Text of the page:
But why should YOU spend your money on it? Because too much happens in China on a daily basis, let alone a yearly one, for anyone to keep track of. The Red Paper — like SupChina itself — is unique in that it covers not just the big trends in China’s politics and business, but also underappreciated shifts in society and culture and how they all tie together. The Red Paper gives you a comprehensive look at China news in 2017, and will put everything that happens in 2018 into context.
Jeremy: Whether you’re an investor, a student, or a scholar, we think you’ll find this an informative but easy read, and a handy reference guide for the future. If you buy it and are not satisfied with it, please email me personally ([email protected]) and I will buy you lunch or dinner the next time I am in your city or our paths cross elsewhere.
What was the most difficult part of putting this document together?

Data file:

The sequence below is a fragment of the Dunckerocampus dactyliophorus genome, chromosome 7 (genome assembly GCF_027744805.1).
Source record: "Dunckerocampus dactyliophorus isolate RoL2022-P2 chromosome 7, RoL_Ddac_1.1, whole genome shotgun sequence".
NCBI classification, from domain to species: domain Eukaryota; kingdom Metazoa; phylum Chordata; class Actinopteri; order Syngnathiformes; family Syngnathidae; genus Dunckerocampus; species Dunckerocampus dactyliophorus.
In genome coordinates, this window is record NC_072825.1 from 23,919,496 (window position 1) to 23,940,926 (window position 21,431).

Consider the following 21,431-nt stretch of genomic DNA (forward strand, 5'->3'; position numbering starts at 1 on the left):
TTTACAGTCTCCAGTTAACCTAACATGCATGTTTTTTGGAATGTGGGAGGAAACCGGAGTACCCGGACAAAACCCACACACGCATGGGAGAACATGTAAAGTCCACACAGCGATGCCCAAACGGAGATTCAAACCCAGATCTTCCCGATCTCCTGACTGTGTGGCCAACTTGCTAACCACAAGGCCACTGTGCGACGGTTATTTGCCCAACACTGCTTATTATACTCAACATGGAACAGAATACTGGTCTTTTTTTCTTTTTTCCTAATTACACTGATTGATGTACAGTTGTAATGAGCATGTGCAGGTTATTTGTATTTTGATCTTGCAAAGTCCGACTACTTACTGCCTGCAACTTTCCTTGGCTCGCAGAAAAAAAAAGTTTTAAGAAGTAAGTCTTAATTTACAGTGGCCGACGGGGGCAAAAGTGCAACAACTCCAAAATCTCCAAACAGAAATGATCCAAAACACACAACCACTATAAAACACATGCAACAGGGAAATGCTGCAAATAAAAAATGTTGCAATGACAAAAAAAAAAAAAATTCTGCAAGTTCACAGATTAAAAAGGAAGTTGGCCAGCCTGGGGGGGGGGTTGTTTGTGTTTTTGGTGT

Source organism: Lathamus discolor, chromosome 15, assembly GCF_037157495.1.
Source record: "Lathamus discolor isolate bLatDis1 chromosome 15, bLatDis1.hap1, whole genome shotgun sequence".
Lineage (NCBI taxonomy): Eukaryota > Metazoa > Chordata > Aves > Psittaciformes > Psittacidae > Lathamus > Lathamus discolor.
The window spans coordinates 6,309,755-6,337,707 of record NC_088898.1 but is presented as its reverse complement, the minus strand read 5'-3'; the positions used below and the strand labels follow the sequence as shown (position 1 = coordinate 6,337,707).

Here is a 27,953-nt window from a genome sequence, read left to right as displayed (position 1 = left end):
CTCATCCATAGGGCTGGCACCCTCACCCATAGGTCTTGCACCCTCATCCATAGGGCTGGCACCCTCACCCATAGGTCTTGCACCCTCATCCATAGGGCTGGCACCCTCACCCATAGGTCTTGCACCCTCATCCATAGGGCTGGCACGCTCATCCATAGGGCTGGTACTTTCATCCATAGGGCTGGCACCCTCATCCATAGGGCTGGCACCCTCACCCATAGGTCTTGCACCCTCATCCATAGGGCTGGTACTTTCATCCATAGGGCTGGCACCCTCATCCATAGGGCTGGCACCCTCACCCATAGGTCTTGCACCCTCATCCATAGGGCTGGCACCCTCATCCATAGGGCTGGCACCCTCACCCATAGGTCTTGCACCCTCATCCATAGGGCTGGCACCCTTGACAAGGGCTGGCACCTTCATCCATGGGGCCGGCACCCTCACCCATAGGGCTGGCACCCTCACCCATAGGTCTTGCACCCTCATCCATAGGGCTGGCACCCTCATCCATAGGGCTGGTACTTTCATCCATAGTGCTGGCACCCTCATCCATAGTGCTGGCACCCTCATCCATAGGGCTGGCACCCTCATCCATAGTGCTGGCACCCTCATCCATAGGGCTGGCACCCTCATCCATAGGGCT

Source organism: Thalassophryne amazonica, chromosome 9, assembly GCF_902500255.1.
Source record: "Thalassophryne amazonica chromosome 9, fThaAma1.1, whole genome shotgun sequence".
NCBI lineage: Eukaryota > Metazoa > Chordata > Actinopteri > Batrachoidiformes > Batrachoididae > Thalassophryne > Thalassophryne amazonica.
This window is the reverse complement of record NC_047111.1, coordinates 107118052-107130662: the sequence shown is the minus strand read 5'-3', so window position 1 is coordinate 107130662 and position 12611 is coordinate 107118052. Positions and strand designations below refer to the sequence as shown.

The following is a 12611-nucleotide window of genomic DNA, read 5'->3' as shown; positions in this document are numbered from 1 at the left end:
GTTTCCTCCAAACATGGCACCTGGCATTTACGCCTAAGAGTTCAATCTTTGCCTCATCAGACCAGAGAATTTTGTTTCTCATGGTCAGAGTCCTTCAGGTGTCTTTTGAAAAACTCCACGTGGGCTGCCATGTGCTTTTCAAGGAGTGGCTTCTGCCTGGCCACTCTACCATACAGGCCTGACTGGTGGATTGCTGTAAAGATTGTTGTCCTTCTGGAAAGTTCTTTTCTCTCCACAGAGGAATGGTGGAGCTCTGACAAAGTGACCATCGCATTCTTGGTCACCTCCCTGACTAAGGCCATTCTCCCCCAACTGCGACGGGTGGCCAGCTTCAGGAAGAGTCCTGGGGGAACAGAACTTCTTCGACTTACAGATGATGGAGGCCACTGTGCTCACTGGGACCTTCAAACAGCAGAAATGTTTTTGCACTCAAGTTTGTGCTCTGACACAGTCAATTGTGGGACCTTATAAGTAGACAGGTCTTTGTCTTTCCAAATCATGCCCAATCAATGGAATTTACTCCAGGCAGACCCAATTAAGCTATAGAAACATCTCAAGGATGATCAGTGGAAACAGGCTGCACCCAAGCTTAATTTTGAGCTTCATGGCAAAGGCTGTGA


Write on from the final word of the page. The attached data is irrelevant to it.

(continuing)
Lucas: The year 2017 was fire and fury. We think it will be seen as a defining year for China, and not just because Donald Trump made it easier for China to look like a leader. But what else was a “defining moment” for the country? The hardest part for me was sorting through the many hundreds of stories that SupChina covered in 2017 to figure out which were significant enough to be summarized, and then to select just a handful that ascended to the level of country- or world-changing.
What can 2018 do to top this?
Jeremy: One of the topics we cover in the Red Paper is artificial intelligence. The year 2017 was when the world began to take China’s AI ambitions seriously. In the Red Paper, we conclude that the country is already a leading AI power. So, right now, I’m thinking that to top 2017, Skynet should become conscious in 2018, and then things will really get interesting.